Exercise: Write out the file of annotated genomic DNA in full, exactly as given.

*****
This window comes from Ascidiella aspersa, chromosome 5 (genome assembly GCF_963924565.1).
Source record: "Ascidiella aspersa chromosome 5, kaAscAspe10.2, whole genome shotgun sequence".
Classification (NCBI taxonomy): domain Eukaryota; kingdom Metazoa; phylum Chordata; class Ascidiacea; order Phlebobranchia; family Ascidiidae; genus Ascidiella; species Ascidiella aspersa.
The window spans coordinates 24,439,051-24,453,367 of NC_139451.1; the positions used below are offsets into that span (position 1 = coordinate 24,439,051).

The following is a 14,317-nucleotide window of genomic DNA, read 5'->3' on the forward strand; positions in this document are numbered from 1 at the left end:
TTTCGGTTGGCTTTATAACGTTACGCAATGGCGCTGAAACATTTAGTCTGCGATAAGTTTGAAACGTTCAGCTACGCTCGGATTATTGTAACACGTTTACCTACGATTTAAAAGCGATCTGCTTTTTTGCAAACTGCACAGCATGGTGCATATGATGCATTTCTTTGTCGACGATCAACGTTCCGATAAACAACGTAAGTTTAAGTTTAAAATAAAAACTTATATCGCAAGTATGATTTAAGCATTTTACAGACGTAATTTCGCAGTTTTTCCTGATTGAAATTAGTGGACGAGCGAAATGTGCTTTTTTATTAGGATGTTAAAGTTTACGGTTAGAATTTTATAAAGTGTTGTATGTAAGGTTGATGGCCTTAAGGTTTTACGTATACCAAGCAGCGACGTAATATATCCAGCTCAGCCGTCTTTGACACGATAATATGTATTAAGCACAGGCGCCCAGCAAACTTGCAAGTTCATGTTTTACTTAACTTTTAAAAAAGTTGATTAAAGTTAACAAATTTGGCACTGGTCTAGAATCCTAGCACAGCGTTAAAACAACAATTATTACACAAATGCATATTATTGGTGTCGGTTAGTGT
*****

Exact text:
This window comes from Ascidiella aspersa, chromosome 5 (genome assembly GCF_963924565.1).
Source record: "Ascidiella aspersa chromosome 5, kaAscAspe10.2, whole genome shotgun sequence".
Classification (NCBI taxonomy): domain Eukaryota; kingdom Metazoa; phylum Chordata; class Ascidiacea; order Phlebobranchia; family Ascidiidae; genus Ascidiella; species Ascidiella aspersa.
The window spans coordinates 24,439,051-24,453,367 of NC_139451.1; the positions used below are offsets into that span (position 1 = coordinate 24,439,051).

The following is a 14,317-nucleotide window of genomic DNA, read 5'->3' on the forward strand; positions in this document are numbered from 1 at the left end:
TTTCGGTTGGCTTTATAACGTTACGCAATGGCGCTGAAACATTTAGTCTGCGATAAGTTTGAAACGTTCAGCTACGCTCGGATTATTGTAACACGTTTACCTACGATTTAAAAGCGATCTGCTTTTTTGCAAACTGCACAGCATGGTGCATATGATGCATTTCTTTGTCGACGATCAACGTTCCGATAAACAACGTAAGTTTAAGTTTAAAATAAAAACTTATATCGCAAGTATGATTTAAGCATTTTACAGACGTAATTTCGCAGTTTTTCCTGATTGAAATTAGTGGACGAGCGAAATGTGCTTTTTTATTAGGATGTTAAAGTTTACGGTTAGAATTTTATAAAGTGTTGTATGTAAGGTTGATGGCCTTAAGGTTTTACGTATACCAAGCAGCGACGTAATATATCCAGCTCAGCCGTCTTTGACACGATAATATGTATTAAGCACAGGCGCCCAGCAAACTTGCAAGTTCATGTTTTACTTAACTTTTAAAAAAGTTGATTAAAGTTAACAAATTTGGCACTGGTCTAGAATCCTAGCACAGCGTTAAAACAACAATTATTACACAAATGCATATTATTGGTGTCGGTTAGTGT